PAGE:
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Management’s philosophy and operating style

Control Environment

The control environment is established on the basis of the attitude of management toward internal control. It is the basis for all other elements of the system of internal control. AICPA Statement on Auditing Standards No. 78 states that the control environment “sets the tone of an organization, influencing the control consciousness of its people. It is the foundation for all other components of internal control, providing discipline and structure.” As such, a management philosophy that is dedicated to establishing a sound business process and operating controls would tend to create a stronger internal control environment than a philosophy that is unaware of or unconcerned with internal controls.

The collective effort of various factors affects the control environment, including the following:

  • Integrity and ethical values
  • Commitment to competence
  • Governing board or audit committee participation
  • Management’s philosophy and operating style
  • Organizational structure
  • Assignment of authority and responsibility
  • Human resource policies and practices

The substance of internal controls is more important than the form because of the risk that controls may not be effectively implemented or maintained.

Risk Assessment

Risk assessment is the entity’s identification and analysis of risks relevant to the achievement of its objectives and forms a basis for determining how the risks should be managed. Risks can arise or change as a result of the following factors:

  • Changes in operating environment
  • New personnel
  • New or revamped information systems
  • Rapid growth
  • New technology
  • New grant programs, building projects, or other activities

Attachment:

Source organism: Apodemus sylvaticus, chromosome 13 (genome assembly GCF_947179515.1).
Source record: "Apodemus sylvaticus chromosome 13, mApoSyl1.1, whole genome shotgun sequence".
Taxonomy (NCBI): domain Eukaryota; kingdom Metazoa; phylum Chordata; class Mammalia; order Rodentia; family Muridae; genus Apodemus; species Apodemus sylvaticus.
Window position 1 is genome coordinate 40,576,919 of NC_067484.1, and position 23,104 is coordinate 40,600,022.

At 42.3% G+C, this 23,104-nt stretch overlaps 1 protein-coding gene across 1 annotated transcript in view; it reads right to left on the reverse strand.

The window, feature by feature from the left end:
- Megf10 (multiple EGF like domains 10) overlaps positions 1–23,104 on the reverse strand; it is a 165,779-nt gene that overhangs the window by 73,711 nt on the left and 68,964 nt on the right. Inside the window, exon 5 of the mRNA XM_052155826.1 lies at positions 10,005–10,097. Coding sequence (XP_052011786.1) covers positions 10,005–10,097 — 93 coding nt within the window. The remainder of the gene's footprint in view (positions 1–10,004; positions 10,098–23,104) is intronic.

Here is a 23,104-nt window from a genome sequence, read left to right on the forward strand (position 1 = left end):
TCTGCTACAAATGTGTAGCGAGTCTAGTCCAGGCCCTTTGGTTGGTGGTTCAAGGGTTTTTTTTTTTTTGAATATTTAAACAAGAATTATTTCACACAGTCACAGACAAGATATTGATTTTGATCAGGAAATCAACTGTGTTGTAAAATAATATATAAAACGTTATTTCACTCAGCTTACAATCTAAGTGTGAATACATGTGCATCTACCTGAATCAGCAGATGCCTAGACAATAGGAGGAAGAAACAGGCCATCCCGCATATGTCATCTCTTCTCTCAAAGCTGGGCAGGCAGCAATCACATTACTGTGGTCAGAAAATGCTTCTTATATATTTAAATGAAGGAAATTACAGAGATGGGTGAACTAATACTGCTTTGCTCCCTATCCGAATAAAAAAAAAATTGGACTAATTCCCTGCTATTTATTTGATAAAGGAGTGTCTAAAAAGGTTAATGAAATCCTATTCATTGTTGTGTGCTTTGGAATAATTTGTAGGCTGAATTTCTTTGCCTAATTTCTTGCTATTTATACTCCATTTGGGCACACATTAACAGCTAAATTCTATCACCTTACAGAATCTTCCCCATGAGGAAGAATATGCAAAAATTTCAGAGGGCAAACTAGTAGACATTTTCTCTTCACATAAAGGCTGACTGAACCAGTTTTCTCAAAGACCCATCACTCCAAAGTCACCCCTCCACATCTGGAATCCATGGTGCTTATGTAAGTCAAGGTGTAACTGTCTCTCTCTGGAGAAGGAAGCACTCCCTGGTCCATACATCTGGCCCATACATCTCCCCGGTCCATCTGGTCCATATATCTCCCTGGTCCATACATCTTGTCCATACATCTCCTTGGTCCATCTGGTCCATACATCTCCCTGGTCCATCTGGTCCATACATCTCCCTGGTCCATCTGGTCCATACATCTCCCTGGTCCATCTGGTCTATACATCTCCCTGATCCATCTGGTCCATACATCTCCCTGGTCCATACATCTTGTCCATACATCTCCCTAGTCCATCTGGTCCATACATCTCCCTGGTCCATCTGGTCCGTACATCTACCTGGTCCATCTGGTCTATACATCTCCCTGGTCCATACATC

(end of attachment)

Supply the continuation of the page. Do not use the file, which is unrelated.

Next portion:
• Organizational restructuring
  • Accounting pronouncements
  • Federal regulations
  • Finance-related statutes

Given the dynamic nature of governmental operating environments, the ability to anticipate and mitigate risks from these changes is a key factor in measuring the strength of internal controls. To the extent that the design of controls for new operations is an important aspect of planning efforts, an entity’s level of internal control may be enhanced.

Control Activities

Control activities are the policies and procedures that help ensure that management directives are carried out. Control activities can be divided into four categories:

  • Performance reviews
  • Information processing
  • Physical controls
  • Segregation of duties

The application of controls, such as the segregation of duties, is affected to some degree by the size of the organization. In small entities, procedures will be less formal than in large entities. Additionally, certain types of control activities may not be relevant in small entities.

Information and Communication

Information and communication represent the identification, capture, and exchange of information in a form and time frame that enable people to carry out their responsibilities. Information systems encompass procedures and documents that do the following:

  • Identify and record all valid transactions
  • Describe, on a timely basis, transactions in sufficient detail to permit proper classification for financial reporting
  • Measure the value of transactions in a manner that permits their proper recording in the financial statements
  • Permit the recording of transactions in the proper accounting period
  • Present properly the transactions and related disclosures in the financial statements

Senior management should deliver a clear message to employees about their responsibilities and role in the internal control system. Employees should also have a means for communicating the effectiveness and efficiency of these systems to upper levels of management.

Monitoring

Monitoring is a process that assesses the quality of internal control performance over time. Ongoing monitoring activities include regular management and supervisory activities and other actions taken during the normal performance of management’s responsibilities. Further, periodic reviews of internal controls and related activities, performed with internal personnel or external resources, may be undertaken. The nature and timing of these evaluations depend on the effectiveness of ongoing activities and the risk that internal controls are not performing as intended by management. Deficiencies in the system of internal controls should be reported to the appropriate level of management.